l-Diazo-3Methyl-4- Beta Resorcylie Alpha-Resnrcy The finished treated paper is used to make a contact copy from a translucent master in a commercial diazotype copying machine, and a print with deep brownlines on a translucent background is obtained. The treated paper processed through the developing machine of the copier without difficulties and the surface did not smear. The obtained copy is well suited to serve as a second original to make further copies.

Print lines were found to erase easily by rubbing with a rubber eraser or with an erasing machine, without damaging the translucent base sheet; correction or alteration can be made if desired and reprints can be made from the corrected copy without ghost marks in the erased areas.

EXAMPLE NO. 2

EXAMPLE NO. 3

A rag natural paper of 53 g/m basis weight was impregnated with a 40% solution of styrene dimer in toluene and dried. A translucent base paper sheet is formed and its basis weight rose to 60 g/m This paper was then treated the same way as in Examples No. l and No. 2 and very similar results were obtained regarding erasability.

EXAMPLE NO. 4

An opaque diazo base paper of chemically pure highly bleached Kraft pulp was coated and dried in sequence with the following preparations:

(1) lnterlayer water Geon 460X2 (50-56% aqueous dispersion of internally plasticized vinyl chloride- -continued Such as Flosspowder. trade name of Andrews Paper 8L Chemical C0,. lnc. Such as sold under the trade name of PlGMENT by ical Co. Inc.

Andrews Paper & Chem- Trade name of Andrews Paper 84 Chemical Co. Inc. for l-diazn-4-dicthyl amino benzene chloride. zinc chloride double salt.

Trade name of Andrews Paper 84 Chemical C(L, Inc. for 2.3-dihydroxy naphthalene-6-sulfonic acid. sodium salt.

The diazo coated sheet was used to make a diazotype copy from a translucent original in a commercial diazotype copying machine. A copy with deep blueprint lines on a white background was obtained. The print lines were easily erasable with a rubber eraser without damage to the paper base.

EXAMPLE NO. 5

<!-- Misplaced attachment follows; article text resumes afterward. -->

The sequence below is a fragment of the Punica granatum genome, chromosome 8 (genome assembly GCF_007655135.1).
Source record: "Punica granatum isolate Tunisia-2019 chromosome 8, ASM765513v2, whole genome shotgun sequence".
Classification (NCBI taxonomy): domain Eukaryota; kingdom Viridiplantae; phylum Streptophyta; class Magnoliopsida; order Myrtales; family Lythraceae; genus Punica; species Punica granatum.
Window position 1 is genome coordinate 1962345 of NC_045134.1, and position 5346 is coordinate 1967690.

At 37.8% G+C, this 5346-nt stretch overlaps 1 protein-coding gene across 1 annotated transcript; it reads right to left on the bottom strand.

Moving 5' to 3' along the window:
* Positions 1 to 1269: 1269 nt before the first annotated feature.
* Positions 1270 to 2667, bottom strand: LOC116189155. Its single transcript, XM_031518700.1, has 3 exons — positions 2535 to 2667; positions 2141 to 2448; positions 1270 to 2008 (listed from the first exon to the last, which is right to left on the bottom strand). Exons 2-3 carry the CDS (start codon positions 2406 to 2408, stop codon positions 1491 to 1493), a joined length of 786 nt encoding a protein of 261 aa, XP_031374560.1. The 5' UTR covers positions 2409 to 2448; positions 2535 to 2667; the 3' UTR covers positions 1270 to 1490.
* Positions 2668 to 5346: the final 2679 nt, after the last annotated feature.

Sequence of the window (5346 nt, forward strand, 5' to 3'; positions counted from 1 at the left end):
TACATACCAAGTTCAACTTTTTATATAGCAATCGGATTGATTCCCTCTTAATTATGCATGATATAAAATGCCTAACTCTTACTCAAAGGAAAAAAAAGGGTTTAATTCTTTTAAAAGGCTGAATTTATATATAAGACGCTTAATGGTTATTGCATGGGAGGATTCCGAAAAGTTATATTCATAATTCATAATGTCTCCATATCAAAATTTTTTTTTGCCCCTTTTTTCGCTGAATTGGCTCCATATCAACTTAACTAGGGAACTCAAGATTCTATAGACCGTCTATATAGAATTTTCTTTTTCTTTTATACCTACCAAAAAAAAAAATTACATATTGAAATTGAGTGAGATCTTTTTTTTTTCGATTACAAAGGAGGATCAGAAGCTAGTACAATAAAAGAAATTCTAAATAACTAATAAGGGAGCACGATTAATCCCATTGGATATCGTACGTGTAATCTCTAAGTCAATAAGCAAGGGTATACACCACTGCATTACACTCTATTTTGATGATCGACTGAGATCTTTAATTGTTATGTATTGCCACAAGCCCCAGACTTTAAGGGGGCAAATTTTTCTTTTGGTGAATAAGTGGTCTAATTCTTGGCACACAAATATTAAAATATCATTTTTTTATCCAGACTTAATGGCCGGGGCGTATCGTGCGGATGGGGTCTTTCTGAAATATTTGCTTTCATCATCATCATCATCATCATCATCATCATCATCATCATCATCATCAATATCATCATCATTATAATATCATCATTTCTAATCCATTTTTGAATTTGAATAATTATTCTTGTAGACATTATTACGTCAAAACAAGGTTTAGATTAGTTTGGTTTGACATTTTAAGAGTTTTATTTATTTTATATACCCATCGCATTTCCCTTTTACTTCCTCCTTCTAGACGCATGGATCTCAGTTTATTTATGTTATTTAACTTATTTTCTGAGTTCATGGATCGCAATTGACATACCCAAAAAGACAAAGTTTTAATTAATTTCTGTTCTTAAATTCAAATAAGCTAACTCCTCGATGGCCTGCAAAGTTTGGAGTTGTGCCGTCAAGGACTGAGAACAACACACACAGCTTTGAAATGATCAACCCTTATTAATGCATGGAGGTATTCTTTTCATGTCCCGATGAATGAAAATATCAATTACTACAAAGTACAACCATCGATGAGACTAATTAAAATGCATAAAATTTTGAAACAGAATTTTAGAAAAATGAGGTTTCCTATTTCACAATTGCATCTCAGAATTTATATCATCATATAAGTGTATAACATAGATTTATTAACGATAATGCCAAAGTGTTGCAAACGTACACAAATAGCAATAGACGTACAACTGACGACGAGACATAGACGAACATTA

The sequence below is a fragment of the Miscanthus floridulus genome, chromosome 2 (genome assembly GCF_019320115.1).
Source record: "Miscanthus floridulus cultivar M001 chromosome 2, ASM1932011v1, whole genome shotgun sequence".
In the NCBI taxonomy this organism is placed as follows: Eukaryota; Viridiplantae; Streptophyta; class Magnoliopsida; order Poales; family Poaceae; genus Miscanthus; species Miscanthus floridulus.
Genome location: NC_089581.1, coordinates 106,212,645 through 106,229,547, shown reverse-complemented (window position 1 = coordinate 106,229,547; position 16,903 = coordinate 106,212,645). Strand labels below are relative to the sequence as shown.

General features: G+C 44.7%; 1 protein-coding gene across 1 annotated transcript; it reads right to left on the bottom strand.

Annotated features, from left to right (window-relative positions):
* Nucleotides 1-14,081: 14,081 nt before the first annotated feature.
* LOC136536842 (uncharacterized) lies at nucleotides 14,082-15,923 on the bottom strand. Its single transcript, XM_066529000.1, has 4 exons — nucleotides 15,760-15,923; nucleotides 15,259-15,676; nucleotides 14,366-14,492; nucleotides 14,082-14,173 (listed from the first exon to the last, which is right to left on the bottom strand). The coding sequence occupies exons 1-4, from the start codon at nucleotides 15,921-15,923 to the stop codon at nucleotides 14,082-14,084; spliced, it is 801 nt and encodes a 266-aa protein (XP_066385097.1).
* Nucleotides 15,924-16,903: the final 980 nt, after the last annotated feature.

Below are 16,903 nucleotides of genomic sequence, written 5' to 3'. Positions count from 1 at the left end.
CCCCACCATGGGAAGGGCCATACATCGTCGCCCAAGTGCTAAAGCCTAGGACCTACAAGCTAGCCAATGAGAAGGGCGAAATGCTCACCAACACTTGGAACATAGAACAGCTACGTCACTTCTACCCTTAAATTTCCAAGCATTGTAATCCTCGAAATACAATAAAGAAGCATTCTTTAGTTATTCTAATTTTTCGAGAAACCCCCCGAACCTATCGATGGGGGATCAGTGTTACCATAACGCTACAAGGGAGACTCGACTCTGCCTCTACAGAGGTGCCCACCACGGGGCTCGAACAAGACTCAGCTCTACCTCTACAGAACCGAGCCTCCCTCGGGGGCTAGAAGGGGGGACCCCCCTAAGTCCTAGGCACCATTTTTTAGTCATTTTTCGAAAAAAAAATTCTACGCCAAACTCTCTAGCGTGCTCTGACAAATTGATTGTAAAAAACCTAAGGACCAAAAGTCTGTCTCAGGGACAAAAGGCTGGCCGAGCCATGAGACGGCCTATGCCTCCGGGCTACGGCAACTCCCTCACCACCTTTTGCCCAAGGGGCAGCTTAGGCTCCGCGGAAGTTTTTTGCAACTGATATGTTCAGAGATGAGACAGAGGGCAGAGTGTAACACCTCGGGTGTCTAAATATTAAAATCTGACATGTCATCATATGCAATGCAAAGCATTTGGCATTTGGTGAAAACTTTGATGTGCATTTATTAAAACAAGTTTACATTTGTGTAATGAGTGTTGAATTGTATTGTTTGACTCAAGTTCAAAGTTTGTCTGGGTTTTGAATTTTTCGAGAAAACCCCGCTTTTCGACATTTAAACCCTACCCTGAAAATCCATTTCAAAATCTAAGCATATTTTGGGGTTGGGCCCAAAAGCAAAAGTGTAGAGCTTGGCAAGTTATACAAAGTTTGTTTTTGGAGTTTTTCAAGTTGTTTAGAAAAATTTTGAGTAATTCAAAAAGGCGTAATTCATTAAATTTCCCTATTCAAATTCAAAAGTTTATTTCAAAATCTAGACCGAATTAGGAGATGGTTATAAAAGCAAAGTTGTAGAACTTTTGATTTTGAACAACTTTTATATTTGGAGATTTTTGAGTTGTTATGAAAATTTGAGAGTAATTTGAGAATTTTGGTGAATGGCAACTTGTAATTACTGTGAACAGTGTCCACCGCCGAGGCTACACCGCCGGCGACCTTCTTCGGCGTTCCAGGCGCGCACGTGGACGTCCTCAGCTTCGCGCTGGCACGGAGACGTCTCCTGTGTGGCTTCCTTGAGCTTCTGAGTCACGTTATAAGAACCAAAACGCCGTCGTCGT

Example No. 4 was repeated in all its details with the exception of omitting the l Interlayer. The copy obtained from Example No. 5 looked very similar to the copy obtained from Example No. 4, but the erasure test failed. The print lines could not be removed with a rubber eraser or with an erasing machine without destroying the base paper.

EXAMPLE NO. 6

3 g 550 ml water non-colloidal silica* antifoaming agent polyvinylacetate aqueous dispersion) Geon 576 (a aqueous dispersion of vinyl chloride-acrylate copolymer made by B. F. Goodrich Chemical Co.) Such as 27l0S. trade name of Andrews Paper & Chemical Co.. Inc.

L300 ml After coating and drying, the paper is overcoated on 6 both sides in the same coating machine with a preparation of the following composition:

50 ml 200 ml The thus overcoated and dried base paper sheet is found to have good receptivity for pencil and ink and easily erases with a mechanical eraser without damage to the base sheet.

EXAMPLE NO. 7

A bond paper from chemical pulp of g/m basis weight is coated on both sides on a coating machine equipped with a size press and a Tenter dryer with a coating preparation of the following composition:

l,500 ml water 40 g non-colloidal silica* 3 g antifoaming agent 750 ml polyvinylacetate (50% aqueous dispersion) FPC 7358 (55% aqueous dispersion of vinyl chloride-acrylate copolymer of vinyl chloride and l57c methyl acrylate based on the weight of the resin and after the word plasticized insert the phrase with 25 parts of dioctylphthalate externally plasticized; made by Firestone Plastics Co.) 200 ml Glycerine Such as 27105, trade name of Andrews Paper & Chemical Co.. Inc.

L500 ml After coating and drying, the paper is slit and cut into sheet sizes to fit commercial typewriters.